William Bedell (1571–1642) was provost of Trinity College, Dublin and bishop of Kilmore and Ardagh. Born in Black Notley, Essex, in 1570, he was educated at the Puritan seminary of Emmanuel College, Cambridge, where he obtained an M.A. in 1592, became a fellow in 1593, and was awarded a B.D. in 1599. After university Bedell returned to East Anglia, where he would have remained as a country parson had he not twice been plucked from obscurity to serve abroad. First, in 1607 he was chosen to go to Venice as chaplain to the British ambassador Sir Henry Wootton. Bedell remained there until 1610, translating the Book of Common Prayer into Italian in an effort to encourage the Venetians to renounce Catholicism. Then, in 1627 he reluctantly agreed to go to Ireland as provost of Trinity College, where he instituted a much-needed reform program, seeking in particular to ensure that students destined for a clerical career had the opportunity to learn Irish. In 1629 he was chosen bishop of Kilmore and Ardagh, straddling the border of the Ulster plantation (though he resigned Ardagh in 1633 because of a principled objection to pluralism). Unlike most other English Protestant bishops in Ireland, Bedell was favorably disposed to the Irish language and culture: He sought to provide a resident, Irish-speaking, preaching ministry in his parishes, and he set into motion the translation of the Old Testament into Irish in order to supplement the existing printed Irish versions of the New Testament and Prayer Book. His determined efforts at reform led him to clash with vested interests within the church, but he did win the respect, if not the religious allegiance, of the local Irish population. When in 1641 the Catholic Irish rose against the English settlers, Bedell was not immediately harmed. Eventually imprisoned, he died of natural causes and was accorded a guard of honor at his funeral by the local Irish chieftain.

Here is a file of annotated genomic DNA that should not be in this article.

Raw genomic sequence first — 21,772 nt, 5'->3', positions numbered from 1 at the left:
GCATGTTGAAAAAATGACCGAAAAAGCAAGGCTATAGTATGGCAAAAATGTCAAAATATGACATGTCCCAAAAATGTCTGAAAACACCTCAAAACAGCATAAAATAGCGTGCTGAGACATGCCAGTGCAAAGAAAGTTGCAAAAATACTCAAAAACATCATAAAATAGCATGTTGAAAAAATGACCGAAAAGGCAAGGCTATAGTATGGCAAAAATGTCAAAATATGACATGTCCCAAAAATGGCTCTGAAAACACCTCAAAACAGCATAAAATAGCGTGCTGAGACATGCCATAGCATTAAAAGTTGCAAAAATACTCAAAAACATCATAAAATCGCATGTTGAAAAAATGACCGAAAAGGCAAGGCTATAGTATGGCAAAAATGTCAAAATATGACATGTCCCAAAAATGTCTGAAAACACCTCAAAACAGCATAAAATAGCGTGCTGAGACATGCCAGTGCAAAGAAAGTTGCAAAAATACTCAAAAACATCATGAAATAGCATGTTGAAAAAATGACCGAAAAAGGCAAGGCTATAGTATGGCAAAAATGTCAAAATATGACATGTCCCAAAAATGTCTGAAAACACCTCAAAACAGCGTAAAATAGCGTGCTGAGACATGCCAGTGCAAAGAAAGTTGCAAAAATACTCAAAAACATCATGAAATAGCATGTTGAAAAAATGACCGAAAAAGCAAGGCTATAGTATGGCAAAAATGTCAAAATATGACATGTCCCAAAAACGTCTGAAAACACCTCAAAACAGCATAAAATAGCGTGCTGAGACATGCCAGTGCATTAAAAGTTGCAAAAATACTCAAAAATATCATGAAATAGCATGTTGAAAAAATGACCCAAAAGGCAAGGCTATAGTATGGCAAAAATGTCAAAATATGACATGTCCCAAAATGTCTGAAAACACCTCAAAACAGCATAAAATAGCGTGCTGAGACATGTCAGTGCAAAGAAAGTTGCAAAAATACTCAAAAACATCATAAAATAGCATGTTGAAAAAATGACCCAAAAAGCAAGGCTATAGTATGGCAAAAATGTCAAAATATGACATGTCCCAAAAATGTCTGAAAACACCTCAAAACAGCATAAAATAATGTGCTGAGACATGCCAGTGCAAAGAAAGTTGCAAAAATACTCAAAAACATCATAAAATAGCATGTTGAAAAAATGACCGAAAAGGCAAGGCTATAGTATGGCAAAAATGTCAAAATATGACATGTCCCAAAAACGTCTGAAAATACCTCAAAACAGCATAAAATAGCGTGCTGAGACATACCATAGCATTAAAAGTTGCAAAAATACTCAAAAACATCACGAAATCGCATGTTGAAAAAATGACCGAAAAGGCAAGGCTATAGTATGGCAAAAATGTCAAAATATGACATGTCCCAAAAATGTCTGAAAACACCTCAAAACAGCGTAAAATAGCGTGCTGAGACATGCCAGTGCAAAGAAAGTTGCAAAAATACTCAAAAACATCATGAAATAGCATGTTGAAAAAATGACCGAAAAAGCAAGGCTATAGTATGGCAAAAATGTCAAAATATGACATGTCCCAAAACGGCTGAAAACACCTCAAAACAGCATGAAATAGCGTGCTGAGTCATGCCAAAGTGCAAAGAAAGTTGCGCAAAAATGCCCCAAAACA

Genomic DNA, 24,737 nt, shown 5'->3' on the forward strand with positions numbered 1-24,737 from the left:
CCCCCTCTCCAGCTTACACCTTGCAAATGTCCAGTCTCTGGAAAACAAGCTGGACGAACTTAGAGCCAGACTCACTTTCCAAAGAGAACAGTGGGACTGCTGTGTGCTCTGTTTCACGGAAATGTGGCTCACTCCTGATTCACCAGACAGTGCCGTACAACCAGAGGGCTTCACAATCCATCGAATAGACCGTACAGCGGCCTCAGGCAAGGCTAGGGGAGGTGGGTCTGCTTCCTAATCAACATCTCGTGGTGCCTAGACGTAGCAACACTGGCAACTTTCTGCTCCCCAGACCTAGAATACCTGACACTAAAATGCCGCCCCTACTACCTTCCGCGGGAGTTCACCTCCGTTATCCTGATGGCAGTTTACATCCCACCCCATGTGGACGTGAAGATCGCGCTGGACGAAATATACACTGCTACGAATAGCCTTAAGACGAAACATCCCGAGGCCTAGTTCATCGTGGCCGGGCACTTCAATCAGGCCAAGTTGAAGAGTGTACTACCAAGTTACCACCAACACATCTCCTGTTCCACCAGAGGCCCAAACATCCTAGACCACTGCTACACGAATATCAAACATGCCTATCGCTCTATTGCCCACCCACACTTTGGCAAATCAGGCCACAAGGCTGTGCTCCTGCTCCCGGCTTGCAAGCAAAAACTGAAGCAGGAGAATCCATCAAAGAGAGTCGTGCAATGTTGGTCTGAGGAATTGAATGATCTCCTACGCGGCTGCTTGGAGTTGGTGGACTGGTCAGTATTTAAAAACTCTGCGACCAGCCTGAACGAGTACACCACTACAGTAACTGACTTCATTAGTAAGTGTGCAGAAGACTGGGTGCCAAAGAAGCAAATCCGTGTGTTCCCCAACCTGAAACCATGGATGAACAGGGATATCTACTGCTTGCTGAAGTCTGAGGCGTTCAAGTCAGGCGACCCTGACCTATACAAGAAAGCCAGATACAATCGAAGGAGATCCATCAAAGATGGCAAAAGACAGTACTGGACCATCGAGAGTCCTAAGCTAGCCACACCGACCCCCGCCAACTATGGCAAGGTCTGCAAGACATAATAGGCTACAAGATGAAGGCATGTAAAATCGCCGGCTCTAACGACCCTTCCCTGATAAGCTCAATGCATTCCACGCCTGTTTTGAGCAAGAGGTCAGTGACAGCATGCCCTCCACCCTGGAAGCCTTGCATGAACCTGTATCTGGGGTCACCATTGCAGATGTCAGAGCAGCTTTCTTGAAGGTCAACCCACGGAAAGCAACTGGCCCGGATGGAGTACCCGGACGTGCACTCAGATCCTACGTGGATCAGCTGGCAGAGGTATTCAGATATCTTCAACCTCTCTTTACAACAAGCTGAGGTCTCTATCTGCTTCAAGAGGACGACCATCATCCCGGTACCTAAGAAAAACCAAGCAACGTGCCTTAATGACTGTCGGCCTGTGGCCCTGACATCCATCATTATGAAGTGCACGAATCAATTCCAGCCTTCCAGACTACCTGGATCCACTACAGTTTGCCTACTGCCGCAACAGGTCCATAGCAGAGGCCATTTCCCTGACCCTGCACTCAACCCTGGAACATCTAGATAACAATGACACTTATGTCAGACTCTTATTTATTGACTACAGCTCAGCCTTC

Though from a Puritan background, Bedell was culturally sensitive and theologically open and enquiring, with a special interest in the vexed issue of the relationship of grace to baptism. Unique among Irish Protestant clerics, he was the subject of three seventeenth-century biographies, one by his son, another by his sonin-law, and the last by the English bishop and historian Gilbert Burnett, all of which painted him as a noble and conciliatory model of a Christian bishop.
Clarke, Aidan. "Bishop William Bedell (1571–1642) and the Irish Reformation." In Worsted in the Game: Losers in Irish History, edited by C. F. Brady. 1989.
Ford, Alan. "The Reformation in Kilmore to 1641." In Cavan: An Irish County History, edited by Raymond Gillespie. 1995.
Shuckburgh, E. S. Two Biographies of William Bedell. 1902.